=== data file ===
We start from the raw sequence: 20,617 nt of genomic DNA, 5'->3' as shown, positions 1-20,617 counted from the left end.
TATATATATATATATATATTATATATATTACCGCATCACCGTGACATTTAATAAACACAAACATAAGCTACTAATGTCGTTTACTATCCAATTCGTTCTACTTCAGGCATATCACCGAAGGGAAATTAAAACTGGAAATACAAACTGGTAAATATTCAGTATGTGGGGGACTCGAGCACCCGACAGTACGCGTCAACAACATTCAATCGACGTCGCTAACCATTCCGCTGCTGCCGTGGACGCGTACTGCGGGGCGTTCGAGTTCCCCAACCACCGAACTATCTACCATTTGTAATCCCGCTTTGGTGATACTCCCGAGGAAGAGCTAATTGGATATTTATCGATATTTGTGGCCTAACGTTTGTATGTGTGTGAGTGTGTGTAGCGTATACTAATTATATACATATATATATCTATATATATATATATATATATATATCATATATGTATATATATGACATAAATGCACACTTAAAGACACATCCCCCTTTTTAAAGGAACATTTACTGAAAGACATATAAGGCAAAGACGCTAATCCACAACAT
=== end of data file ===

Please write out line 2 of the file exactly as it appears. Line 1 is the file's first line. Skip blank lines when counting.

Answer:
TATATATATATATATATATTATATATATTACCGCATCACCGTGACATTTAATAAACACAAACATAAGCTACTAATGTCGTTTACTATCCAATTCGTTCTACTTCAGGCATATCACCGAAGGGAAATTAAAACTGGAAATACAAACTGGTAAATATTCAGTATGTGGGGGACTCGAGCACCCGACAGTACGCGTCAACAACATTCAATCGACGTCGCTAACCATTCCGCTGCTGCCGTGGACGCGTACTGCGGGGCGTTCGAGTTCCCCAACCACCGAACTATCTACCATTTGTAATCCCGCTTTGGTGATACTCCCGAGGAAGAGCTAATTGGATATTTATCGATATTTGTGGCCTAACGTTTGTATGTGTGTGAGTGTGTGTAGCGTATACTAATTATATACATATATATATCTATATATATATATATATATATATATCATATATGTATATATATGACATAAATGCACACTTAAAGACACATCCCCCTTTTTAAAGGAACATTTACTGAAAGACATATAAGGCAAAGACGCTAATCCACAACAT